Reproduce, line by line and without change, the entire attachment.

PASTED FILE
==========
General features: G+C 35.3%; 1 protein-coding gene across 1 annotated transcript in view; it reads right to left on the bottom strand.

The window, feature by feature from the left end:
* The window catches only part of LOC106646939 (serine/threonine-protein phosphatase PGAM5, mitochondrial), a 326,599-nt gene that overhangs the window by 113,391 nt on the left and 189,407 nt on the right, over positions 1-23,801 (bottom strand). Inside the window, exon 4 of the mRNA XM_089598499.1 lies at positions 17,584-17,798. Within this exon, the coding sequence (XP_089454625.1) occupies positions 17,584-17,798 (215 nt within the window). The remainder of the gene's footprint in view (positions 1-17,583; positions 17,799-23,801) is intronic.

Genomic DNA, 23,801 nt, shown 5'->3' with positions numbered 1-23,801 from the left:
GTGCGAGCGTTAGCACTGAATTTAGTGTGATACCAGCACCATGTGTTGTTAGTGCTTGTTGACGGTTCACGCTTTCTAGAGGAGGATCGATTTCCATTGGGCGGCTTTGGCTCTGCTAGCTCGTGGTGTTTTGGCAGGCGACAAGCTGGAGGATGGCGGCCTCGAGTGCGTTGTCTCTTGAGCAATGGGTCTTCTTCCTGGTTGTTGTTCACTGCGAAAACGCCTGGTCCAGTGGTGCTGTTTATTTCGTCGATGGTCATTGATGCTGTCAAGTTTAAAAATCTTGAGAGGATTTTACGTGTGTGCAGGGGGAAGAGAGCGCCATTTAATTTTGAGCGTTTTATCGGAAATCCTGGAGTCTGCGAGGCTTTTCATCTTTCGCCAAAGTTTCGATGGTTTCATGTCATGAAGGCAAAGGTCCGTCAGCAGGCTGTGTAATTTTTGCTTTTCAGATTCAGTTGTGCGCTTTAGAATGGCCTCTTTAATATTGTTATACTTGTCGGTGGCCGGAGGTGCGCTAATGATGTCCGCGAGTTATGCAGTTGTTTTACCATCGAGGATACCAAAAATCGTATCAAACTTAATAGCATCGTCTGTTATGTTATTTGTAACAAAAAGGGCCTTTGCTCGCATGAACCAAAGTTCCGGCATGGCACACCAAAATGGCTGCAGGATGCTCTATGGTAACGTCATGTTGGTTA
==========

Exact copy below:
General features: G+C 35.3%; 1 protein-coding gene across 1 annotated transcript in view; it reads right to left on the bottom strand.

The window, feature by feature from the left end:
* The window catches only part of LOC106646939 (serine/threonine-protein phosphatase PGAM5, mitochondrial), a 326,599-nt gene that overhangs the window by 113,391 nt on the left and 189,407 nt on the right, over positions 1-23,801 (bottom strand). Inside the window, exon 4 of the mRNA XM_089598499.1 lies at positions 17,584-17,798. Within this exon, the coding sequence (XP_089454625.1) occupies positions 17,584-17,798 (215 nt within the window). The remainder of the gene's footprint in view (positions 1-17,583; positions 17,799-23,801) is intronic.

Genomic DNA, 23,801 nt, shown 5'->3' with positions numbered 1-23,801 from the left:
GTGCGAGCGTTAGCACTGAATTTAGTGTGATACCAGCACCATGTGTTGTTAGTGCTTGTTGACGGTTCACGCTTTCTAGAGGAGGATCGATTTCCATTGGGCGGCTTTGGCTCTGCTAGCTCGTGGTGTTTTGGCAGGCGACAAGCTGGAGGATGGCGGCCTCGAGTGCGTTGTCTCTTGAGCAATGGGTCTTCTTCCTGGTTGTTGTTCACTGCGAAAACGCCTGGTCCAGTGGTGCTGTTTATTTCGTCGATGGTCATTGATGCTGTCAAGTTTAAAAATCTTGAGAGGATTTTACGTGTGTGCAGGGGGAAGAGAGCGCCATTTAATTTTGAGCGTTTTATCGGAAATCCTGGAGTCTGCGAGGCTTTTCATCTTTCGCCAAAGTTTCGATGGTTTCATGTCATGAAGGCAAAGGTCCGTCAGCAGGCTGTGTAATTTTTGCTTTTCAGATTCAGTTGTGCGCTTTAGAATGGCCTCTTTAATATTGTTATACTTGTCGGTGGCCGGAGGTGCGCTAATGATGTCCGCGAGTTATGCAGTTGTTTTACCATCGAGGATACCAAAAATCGTATCAAACTTAATAGCATCGTCTGTTATGTTATTTGTAACAAAAAGGGCCTTTGCTCGCATGAACCAAAGTTCCGGCATGGCACACCAAAATGGCTGCAGGATGCTCTATGGTAACGTCATGTTGGTTA